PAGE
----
Interaction of ultrashort laser pulses with transparent materials is a powerful technique of modification of material properties for various technological applications. The physics behind laser-induced modification phenomenon is rich and still far from complete understanding. We present an overview of our models developed to describe processes induced by ultrashort laser pulses inside and on the surface of bulk glass. The most sophisticated model consists of two parts. The first part solves Maxwell’s equations supplemented by the rate and hydrodynamics equations for free electrons. The model resolves spatiotemporal dynamics of free-electron population and yields the absorbed energy map. The latter serves as an initial condition for thermoelastoplastic simulations of material redistribution. The simulations performed for a wide range of irradiation conditions have allowed to clarify timescales at which modification occurs after single laser pulses. Simulations of spectrum of laser light scattered by laser-generated plasma revealed considerable blueshifting which increases with pulse energy. To gain insight into temperature evolution of a glass material under the surface irradiation conditions, we employ a model based on the rate equation describing free electron generation coupled with the energy equations for electrons and lattice. Swift heating of electron and lattice subsystems to extremely high temperatures at fs timescale has been found at laser fluences exceeding the threshold fluence by 2-3 times that can result in efficient bremsstrahlung emission from the irradiation spot. The mechanisms of glass ablation with ultrashort laser pulses are discussed by comparing with the experimental data. Finally, a model is outlined, developed for multi-pulse irradiation regimes, which enables gaining insight into the roles of defects and heat accumulation.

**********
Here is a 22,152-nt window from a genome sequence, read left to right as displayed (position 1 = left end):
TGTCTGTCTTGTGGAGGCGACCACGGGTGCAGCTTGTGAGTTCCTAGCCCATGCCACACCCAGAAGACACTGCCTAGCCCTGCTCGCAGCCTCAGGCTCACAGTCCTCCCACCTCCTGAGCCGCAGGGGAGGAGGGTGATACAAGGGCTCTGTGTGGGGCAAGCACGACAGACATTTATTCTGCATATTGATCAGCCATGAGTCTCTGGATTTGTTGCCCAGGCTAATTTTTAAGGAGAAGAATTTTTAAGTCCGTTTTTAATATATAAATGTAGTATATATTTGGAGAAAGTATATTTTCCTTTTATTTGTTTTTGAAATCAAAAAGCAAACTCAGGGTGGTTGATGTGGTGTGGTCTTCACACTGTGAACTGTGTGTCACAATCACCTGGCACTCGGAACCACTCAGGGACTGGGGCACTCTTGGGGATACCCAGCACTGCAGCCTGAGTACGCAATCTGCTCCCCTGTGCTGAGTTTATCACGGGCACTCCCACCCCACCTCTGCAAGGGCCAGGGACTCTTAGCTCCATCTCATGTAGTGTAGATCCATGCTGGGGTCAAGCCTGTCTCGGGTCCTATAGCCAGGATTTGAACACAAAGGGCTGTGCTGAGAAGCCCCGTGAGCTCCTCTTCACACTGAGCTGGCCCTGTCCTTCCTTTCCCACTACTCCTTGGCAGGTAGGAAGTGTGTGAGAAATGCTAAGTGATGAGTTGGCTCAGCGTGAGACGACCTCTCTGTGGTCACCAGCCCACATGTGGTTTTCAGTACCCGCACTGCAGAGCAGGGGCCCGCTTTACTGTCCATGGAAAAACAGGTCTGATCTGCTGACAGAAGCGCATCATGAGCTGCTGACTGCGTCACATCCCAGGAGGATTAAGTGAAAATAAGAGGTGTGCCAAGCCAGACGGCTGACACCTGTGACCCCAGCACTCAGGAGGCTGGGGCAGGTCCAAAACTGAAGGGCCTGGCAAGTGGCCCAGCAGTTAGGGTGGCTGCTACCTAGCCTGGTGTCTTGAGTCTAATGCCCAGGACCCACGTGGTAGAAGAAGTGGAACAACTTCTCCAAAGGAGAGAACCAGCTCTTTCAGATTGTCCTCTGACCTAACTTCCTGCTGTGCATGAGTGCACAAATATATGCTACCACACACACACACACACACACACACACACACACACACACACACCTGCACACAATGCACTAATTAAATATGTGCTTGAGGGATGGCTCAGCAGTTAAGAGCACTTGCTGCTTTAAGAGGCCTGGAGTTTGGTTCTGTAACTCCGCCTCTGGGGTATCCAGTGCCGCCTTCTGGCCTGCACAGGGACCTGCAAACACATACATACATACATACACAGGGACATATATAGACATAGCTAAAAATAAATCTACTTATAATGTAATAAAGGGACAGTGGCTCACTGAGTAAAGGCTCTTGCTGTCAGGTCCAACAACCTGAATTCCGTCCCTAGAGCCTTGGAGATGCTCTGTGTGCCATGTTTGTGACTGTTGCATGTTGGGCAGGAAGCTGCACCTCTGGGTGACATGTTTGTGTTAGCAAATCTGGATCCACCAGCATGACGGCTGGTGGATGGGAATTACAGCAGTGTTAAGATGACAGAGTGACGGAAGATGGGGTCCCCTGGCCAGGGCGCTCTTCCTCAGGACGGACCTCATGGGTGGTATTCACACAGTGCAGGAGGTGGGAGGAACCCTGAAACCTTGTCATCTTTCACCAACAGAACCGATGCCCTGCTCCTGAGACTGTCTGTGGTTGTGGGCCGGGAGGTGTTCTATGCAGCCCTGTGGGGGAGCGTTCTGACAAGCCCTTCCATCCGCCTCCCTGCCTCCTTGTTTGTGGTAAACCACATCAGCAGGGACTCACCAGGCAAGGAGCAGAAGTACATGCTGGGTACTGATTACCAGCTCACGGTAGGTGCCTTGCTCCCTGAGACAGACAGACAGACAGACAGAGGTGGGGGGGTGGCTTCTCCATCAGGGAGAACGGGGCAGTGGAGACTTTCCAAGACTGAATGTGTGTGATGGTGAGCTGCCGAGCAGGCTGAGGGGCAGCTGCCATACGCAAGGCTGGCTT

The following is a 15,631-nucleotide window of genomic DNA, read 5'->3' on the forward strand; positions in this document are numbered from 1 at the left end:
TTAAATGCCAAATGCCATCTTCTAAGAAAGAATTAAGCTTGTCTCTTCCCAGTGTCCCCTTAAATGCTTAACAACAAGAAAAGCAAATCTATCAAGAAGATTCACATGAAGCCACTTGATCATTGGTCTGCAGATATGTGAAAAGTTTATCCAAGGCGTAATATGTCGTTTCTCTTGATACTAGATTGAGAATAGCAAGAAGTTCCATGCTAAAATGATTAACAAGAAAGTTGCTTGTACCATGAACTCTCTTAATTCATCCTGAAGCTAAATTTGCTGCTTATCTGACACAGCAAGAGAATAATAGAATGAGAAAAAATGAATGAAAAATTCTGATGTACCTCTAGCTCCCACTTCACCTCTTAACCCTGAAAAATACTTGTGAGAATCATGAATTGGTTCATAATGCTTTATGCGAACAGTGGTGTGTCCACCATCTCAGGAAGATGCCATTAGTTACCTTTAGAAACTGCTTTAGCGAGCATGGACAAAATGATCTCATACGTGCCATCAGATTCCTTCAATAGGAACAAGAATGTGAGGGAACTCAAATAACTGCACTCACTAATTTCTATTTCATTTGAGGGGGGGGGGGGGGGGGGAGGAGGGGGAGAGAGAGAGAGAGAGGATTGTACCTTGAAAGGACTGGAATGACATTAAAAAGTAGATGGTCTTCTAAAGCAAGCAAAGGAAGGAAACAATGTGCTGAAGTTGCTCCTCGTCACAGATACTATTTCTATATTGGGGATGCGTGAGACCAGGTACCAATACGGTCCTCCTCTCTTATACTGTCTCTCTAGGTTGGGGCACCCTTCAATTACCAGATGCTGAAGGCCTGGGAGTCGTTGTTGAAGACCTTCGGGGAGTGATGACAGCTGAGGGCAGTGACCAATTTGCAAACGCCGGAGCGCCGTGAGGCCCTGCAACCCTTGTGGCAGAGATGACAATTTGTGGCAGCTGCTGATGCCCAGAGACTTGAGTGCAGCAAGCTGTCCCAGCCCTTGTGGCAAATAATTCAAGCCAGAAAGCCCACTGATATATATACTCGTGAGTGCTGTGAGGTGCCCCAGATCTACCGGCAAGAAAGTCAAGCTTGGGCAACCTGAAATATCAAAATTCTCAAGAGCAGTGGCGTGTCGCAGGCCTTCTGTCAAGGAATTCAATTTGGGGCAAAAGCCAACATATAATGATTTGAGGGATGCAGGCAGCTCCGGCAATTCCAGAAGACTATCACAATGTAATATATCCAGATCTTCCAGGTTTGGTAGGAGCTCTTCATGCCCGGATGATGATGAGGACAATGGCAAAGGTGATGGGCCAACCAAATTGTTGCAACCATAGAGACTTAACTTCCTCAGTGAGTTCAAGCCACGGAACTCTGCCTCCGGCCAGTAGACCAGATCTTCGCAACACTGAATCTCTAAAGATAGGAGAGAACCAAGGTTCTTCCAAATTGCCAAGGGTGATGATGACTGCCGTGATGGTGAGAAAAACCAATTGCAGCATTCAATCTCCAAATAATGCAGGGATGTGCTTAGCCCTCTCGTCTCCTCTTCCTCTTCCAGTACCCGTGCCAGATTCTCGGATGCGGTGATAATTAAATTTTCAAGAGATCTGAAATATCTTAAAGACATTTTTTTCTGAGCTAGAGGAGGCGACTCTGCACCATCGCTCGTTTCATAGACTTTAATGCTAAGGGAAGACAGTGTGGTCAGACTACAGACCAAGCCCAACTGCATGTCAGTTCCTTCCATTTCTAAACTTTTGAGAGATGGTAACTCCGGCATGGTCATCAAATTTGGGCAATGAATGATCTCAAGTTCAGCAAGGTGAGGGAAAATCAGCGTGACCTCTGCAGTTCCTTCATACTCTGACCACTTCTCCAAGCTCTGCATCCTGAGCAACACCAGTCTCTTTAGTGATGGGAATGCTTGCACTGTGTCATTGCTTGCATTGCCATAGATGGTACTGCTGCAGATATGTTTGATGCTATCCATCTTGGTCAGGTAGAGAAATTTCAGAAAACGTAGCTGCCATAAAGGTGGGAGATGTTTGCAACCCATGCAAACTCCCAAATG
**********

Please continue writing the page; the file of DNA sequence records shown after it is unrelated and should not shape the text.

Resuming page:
Raman spectroscopy is a useful technique in the identification and characterisation of compounds, but in terms of
sensitivity its application is limited. With respect to this the discovery of the surface-enhanced Raman scattering (SERS)
phenomenon has proved monumental, and much research has been carried out over the past 30 years developing the
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SERS is an ideal technique to identify these compounds, and both nanoparticle suspensions and pulsed laser deposited
nanoparticle substrates have been used to examine the spectra of xanthopterin, both in aqueous solution and in different